Trump Faces Battle to Undo Iran Nuclear Deal
A much harder task for Mr. Trump, however, is to convince other global powers to join him and dismantle a deal that President Barack Obama says has diminished the threat of another war in the Mideast and opened a path for reduced tensions in the region.
During his campaign, Mr. Trump said the Obama administration negotiated badly. He alternately said he would scrap the deal and that he would renegotiate its terms. “My number one priority is to dismantle the disastrous deal with Iran,” he told the American Israel Public Affairs Committee in March.
Tehran has been found to have briefly violated its pledges twice since the deal was reached in mid-2015, according to U.S. and European officials. Yet international commitment to the agreement remains strong, and the parties who negotiated it—China, Russia, France, Germany, the U.K. and the U.S.—have pledged to promote it.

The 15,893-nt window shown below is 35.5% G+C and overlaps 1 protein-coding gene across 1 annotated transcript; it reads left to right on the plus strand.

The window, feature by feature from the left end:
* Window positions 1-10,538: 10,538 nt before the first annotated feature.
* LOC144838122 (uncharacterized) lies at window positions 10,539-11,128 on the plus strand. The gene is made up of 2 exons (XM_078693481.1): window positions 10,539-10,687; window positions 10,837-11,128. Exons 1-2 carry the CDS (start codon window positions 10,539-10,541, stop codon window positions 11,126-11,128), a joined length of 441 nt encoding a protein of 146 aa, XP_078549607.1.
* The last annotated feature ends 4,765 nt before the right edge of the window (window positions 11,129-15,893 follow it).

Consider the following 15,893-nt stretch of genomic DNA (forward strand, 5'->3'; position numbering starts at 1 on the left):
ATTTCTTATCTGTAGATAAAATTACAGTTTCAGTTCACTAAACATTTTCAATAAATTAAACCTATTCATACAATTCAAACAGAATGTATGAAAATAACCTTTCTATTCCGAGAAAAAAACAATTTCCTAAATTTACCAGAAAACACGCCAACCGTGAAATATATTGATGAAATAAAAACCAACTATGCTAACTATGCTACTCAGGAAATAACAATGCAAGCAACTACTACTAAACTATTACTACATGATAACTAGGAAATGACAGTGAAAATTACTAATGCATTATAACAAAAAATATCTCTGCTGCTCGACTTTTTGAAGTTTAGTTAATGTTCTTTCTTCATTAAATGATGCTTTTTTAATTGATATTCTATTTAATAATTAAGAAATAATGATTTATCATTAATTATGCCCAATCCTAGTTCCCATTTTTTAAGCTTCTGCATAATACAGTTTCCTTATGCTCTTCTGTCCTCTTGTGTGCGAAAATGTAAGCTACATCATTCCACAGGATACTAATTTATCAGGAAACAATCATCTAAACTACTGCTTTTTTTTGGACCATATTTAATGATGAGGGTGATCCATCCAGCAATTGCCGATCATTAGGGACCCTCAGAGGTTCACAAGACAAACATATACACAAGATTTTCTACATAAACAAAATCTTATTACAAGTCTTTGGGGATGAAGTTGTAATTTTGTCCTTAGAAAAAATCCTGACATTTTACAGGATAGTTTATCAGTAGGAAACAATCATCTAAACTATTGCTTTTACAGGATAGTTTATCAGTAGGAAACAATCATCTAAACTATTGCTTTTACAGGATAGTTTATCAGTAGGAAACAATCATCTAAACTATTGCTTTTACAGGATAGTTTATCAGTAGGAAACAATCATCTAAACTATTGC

European Union foreign ministers are set to reiterate on Monday their strong support for the full implementation of the accord.
The Iran deal isn’t a treaty, wasn’t formally signed, and wasn’t ratified by the U.S. Congress. It was approved by the United Nations Security Council, but not under procedures that obligate member states to observe its terms under threat of penalty.
Any partner—including Iran—could summarily cease to stick to the agreement, which resulted in Tehran scaling back its nuclear capabilities in return for the lifting of most international sanctions.
“The agreement is valid only as long as all parties uphold it,” State Department spokesman Mark Toner said Wednesday.